The intelligence received on Saturday of the commencement of hostilities at Charleston, although anticipated from the tenor of the dispatches of the previous day, produced intense excitement in our community, and has formed almost the sole topic of conversation since.—While all, now that the issue is made, felt a deep anxiety for the success of Major Anderson in the conflict. and that of the expedition sent to reinforce him, the sentiment was almost as unanimous that President Lincoln has made an egregious mistake by involving the country in a bloody struggle in this way. He has done it too, it would seem, against the advice of General Scott, and, we doubt not, also against that of nearly all the military men of the country.

The great majority, we believe, of the people of the free States have all along been in favor of an adjustment of the difficulties by compromise. But the ultra war Republicans, having the power, would not allow the people to be consulted and their verdict to be taken. An equal majority of the people, we think, were in favor of a peaceful separation, if a Separation must come. They could see no good to come of a war, brother against brother. At any rate, they insisted that after Congress, in which the Republican party had the power to carry any measure it pleased, had refused to bestow on the President the power to make war—after this refusal, we repeat, they insisted that war should not be inaugurated by the President without consulting Congress and obtaining the requisite authority to raise supplies of men and money. But President Lincoln appears to be as much afraid of the people as the secession leaders are, and he has involved the country in war without consulting them or their representatives. This is not all. He has made the issue at a point where our troops will have almost every disadvantage, and the secessionists almost every advantage—and it is all about a fort which is of no importance in itself, and will not probably be long held, if the present war expedition is successful. Yes; President Lincoln has taken the responsibility to involve the country in war about an unimportant post which might have been evacuated weeks ago without dishonor and has done it under such untoward circumstances that if defeat does not certainly follow, it will be only because of the unconquerable skill, bravery and energy of the men composing the expedition. If those twenty-five hundred men sent by sea, subject to sea-sickness, to the chances of the winds and waves, with a harbor difficult to enter and commanded by powerful batteries—we repeat, if under these and many other difficulties these men succeed, it will be owing to their skill and valor, despite the fatuity and recklessness of the President in sending them upon such a perilous and bootless errand, to meet in battle three or four times their number.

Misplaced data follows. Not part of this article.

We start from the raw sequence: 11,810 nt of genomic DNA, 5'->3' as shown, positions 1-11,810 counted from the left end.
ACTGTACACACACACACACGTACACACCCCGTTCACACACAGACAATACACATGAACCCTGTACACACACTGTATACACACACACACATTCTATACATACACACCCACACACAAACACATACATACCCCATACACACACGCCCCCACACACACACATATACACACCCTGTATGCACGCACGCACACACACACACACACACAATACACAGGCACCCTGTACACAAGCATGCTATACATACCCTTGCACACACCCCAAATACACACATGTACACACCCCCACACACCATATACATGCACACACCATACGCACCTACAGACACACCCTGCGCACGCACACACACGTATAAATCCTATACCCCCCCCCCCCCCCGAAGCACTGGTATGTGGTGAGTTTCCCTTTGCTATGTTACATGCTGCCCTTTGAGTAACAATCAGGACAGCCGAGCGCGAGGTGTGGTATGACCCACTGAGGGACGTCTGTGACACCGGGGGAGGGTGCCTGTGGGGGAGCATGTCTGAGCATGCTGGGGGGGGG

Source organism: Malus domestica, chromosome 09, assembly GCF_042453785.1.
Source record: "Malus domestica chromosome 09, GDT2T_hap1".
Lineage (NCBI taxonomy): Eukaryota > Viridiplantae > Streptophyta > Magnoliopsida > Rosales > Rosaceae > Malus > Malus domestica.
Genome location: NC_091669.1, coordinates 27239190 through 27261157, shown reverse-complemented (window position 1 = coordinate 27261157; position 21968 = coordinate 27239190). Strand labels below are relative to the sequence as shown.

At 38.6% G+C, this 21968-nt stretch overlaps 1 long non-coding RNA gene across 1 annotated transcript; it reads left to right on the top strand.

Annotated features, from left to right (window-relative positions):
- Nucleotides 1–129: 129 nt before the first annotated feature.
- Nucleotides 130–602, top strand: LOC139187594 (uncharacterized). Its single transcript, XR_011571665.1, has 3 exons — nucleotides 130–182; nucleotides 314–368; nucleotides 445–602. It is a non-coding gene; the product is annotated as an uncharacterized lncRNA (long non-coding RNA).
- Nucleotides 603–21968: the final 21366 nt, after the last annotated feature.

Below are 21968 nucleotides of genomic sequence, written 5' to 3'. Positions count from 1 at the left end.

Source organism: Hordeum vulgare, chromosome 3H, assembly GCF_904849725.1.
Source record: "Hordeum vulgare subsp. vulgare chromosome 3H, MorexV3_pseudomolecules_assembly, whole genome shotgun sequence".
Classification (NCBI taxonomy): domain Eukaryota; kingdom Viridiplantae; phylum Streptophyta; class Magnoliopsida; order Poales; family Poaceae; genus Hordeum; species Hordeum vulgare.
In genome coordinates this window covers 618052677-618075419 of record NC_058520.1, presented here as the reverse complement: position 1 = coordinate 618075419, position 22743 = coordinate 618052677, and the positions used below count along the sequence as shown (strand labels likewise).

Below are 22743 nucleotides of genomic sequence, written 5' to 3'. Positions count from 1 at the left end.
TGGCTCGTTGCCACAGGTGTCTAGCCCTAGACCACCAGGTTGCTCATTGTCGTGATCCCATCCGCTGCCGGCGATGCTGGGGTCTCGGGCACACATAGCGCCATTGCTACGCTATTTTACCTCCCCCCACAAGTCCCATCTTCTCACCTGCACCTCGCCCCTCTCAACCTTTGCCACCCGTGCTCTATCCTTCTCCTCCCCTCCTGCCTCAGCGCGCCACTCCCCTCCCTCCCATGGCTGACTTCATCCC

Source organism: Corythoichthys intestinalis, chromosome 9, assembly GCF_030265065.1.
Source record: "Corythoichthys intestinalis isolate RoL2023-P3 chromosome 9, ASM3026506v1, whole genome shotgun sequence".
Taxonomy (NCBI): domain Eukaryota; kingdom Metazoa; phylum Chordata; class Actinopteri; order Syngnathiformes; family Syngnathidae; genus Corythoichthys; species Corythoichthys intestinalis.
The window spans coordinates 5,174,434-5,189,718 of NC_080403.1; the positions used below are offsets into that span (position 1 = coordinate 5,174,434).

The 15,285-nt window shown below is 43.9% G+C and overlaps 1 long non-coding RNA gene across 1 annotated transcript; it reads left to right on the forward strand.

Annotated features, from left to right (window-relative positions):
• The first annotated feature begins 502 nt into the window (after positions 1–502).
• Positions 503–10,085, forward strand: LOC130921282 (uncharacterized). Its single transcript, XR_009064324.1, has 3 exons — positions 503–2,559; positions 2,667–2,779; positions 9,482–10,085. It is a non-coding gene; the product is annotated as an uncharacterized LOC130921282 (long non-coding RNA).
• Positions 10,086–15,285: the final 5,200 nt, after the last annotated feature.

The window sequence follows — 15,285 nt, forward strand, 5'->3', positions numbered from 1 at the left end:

The universal feeling is that if we must have war, let the fight be about something of consequence, something that if we succeed in defending, will be worth keeping; and above all, let us go into it giving our men, at least, an equal chance of success with their antagonists, by the display of equal bravery. While all in this section wish success to the Government forces as against those of the secessionists, there can be no feeling of exultation at victories won, such as is excited by triumphs of our arms over foreign foes; nor among considerate men can the contemplation of the struggle, with its sacrifice of life and treasure, the demoralization of society and the national humiliation which it involves, be unaccompanied by the conviction [that] these all are the fruits of fanaticism—are the penalty we are paying for indulging in offensive intermeddling and the cultivation of a spirit of hatred and revenge between those who, by race, are brethren and who ought to be such in feeling; and that all the calamities could have been avoided by the exercise of good sense and good temper in the direction of our national affairs.

The war has been begotten by extremists in both sections. Let them fight it out. Every day of bloody work will add to the strength of the conservatives of both sections, who, when this ebullition of fanaticism shall have spent itself in butchery and blood, will have to repair the wreck that is left, reconstruct the government and administer it. Let us bide our time. Fanaticism, ultraism, never did administer a government—they have destroyed them without number—and they never can administer a government. The conservatives, let it be borne in mind, are not to be destroyed in this struggle. They are to be reinforced; and when the haters have got tired of killing and mangling each other, what is left of them will sink down into that unenviable and well-merited contempt with which witch hangers and Quaker persecutors are now regarded; and the conservatives will then arrange and proceed with the affairs of the nation in a business—like manner, in all probability for generations to come, until, perhaps, another race of fanatics may be permitted to curse the earth by their presence, prove that nations, as well as individuals, may go mad, and demonstrate how beautifully the negro is to be elevated by white men exhibiting themselves incapable of self-government!